On the other hand, a conservative populist grassroots strategy would almost certainly make daily interactions with liberal leaders more confrontational as they found themselves nominally chairing committees but losing votes on the floor and having their initiatives rejected by a conservative grassroots coalition. With a conservative populist grassroots strategy it is the 44 Blue Dog Democrats who would find themselves cross-pressured. In the House, some 54 Democrats won by claiming they were much more conservative than Nancy Pelosi, and much more conservative than the San Francisco values she represents. Here, they would be forced to choose between their voters back home and the promises made to them during the campaign, and their leadership.

Ironically, the very nature of the Democratic victory makes it possible to re-establish the conservative Democrat and House Republican coalition which made the Reagan legislative victories of 1981-82 possible. Tip O'Neill was the liberal Democratic speaker when Reagan became president, but he did not have a liberal majority in the House. Yet despite a seemingly liberal Democrat lock in a 242-192 majority, they lost control of the floor on the most important bill of Reagan's first term. His tax cuts were initially passed 238-195 with 48 Democrats splitting from the leadership and siding with Reagan and the GOP. The final passage of the conference report passed 282-95, with a 113-vote Democratic majority siding with Reagan and only 95 liberal democrats voting "no."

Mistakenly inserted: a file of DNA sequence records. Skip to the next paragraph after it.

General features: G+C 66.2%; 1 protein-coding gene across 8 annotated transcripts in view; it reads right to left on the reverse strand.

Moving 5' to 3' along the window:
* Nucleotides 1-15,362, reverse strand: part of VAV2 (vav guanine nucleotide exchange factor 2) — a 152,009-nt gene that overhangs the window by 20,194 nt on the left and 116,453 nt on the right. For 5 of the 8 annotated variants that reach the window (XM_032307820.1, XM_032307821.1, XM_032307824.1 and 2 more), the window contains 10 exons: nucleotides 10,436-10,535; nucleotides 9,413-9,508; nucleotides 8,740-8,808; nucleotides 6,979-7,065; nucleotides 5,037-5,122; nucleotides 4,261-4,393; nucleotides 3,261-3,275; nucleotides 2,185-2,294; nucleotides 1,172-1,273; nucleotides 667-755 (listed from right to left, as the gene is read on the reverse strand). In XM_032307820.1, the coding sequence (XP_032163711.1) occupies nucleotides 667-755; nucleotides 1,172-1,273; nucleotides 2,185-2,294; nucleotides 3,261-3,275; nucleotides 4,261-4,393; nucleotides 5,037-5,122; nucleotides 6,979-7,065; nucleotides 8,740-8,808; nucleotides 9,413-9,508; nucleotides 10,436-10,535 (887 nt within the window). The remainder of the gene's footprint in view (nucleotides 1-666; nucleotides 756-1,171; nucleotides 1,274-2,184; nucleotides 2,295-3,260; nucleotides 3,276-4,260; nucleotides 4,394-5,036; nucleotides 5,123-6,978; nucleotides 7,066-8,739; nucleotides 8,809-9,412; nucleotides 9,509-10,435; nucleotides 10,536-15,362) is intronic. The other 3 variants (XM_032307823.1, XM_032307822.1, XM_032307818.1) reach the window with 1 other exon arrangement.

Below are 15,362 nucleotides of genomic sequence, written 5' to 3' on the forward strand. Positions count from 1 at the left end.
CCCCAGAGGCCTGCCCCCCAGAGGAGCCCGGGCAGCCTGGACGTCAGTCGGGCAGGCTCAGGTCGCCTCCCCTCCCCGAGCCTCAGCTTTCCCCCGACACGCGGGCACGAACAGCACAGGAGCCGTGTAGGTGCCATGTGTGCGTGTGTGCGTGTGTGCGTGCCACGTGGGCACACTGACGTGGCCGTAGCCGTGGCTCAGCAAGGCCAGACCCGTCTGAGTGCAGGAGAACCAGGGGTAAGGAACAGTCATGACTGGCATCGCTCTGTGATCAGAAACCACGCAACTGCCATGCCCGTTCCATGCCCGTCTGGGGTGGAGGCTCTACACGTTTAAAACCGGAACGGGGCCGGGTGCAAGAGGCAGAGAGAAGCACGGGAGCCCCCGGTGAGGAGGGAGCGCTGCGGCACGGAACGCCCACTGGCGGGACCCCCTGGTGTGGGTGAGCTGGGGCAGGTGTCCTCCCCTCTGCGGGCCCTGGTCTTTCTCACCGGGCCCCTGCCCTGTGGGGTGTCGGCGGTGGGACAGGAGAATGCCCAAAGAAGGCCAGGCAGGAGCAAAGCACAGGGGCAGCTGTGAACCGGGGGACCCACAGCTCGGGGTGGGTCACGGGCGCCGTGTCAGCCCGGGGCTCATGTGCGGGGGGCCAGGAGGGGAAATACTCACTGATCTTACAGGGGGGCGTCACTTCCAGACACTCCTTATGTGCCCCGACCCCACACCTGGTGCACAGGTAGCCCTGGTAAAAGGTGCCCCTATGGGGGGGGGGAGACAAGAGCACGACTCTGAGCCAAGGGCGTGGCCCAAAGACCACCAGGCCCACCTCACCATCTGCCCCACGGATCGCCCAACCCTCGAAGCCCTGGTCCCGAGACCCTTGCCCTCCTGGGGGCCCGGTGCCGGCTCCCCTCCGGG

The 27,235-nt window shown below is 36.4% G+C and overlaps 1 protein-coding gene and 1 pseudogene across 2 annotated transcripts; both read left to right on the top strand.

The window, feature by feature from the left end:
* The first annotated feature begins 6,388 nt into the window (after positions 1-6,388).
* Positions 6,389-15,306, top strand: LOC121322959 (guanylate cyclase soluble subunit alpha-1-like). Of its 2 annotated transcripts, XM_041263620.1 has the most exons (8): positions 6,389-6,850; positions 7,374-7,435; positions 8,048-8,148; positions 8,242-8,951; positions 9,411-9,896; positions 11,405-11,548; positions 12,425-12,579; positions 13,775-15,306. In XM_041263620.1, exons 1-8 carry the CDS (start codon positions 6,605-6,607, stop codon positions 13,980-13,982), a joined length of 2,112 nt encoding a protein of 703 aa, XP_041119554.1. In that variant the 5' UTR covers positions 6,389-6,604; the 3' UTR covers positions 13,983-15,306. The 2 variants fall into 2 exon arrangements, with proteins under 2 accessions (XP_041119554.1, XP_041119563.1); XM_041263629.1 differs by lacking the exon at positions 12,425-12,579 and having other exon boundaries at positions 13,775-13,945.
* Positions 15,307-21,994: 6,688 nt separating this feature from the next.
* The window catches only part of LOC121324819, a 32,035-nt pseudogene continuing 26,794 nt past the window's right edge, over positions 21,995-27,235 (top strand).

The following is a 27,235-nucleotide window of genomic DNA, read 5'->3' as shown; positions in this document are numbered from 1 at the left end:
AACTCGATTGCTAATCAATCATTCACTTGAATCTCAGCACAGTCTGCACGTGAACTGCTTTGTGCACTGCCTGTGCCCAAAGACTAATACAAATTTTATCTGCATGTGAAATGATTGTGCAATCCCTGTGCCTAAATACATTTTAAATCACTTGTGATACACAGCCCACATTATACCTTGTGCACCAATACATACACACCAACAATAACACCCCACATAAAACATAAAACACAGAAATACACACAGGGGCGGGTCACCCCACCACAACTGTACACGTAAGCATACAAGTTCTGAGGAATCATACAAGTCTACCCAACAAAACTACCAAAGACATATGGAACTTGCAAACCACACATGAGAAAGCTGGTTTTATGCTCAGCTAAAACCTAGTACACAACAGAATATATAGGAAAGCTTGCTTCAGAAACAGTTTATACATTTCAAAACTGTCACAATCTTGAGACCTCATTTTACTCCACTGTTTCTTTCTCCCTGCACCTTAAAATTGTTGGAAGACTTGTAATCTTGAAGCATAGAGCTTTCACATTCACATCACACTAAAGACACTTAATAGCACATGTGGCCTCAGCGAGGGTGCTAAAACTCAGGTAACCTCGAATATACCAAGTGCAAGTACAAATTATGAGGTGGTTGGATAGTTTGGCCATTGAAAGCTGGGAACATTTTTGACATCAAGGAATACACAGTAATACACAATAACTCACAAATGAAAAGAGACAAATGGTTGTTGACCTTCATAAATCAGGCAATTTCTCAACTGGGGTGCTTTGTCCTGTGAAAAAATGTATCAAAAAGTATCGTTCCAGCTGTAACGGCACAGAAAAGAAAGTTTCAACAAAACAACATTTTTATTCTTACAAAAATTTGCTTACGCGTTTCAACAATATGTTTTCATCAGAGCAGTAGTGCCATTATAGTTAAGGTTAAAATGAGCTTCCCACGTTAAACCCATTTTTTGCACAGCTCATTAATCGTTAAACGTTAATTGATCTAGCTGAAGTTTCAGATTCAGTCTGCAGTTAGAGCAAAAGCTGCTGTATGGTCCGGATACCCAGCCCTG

I was a sophomore during this exciting Reagan first term and I learned from him the art of appealing to the American people to win votes in Washington. When we passed welfare reform in 1996, the Democrats split 98 "yes" and 98 "no." When we passed the Balanced Budget Act of 1997, the Democrats split 153 "yes" and only 52 diehard liberals voted "no."

If President Bush decides to govern as President Reagan did, he will work to unify the Blue Dog Democrats with the Republicans to win a handful of very large victories while accepting a constant barrage of unhappiness from the liberal leadership. That is what conservative bipartisanship is like. If on the other hand, President Bush decides on an establishment strategy of cooperating with the liberal leadership, he will guarantee splitting his own party and will see his legacy drift further and further to the left as the Pelosi-Reid wing of their party demands more and more concessions.

This choice of which strategy to follow domestically has an enormous implication for national security. A liberal coalition will focus narrowly on Iraq and seek to avoid thinking about the scale of threat we face internationally. A conservative bipartisan coalition will look first to the larger threat to American security and will then seek to find solutions in Iraq to strengthen American security. It is hard to see how a liberal coalition will be able to look at the larger threats to our safety, even when the threat, articulated in this warning by Vice Admiral Patrick Walsh, is clear: "What we are talking about today is an ideology that thrives on murder, intimidation and fear. It puts innocent people at risk, particularly those in open societies. What we are talking about are people who worship death itself."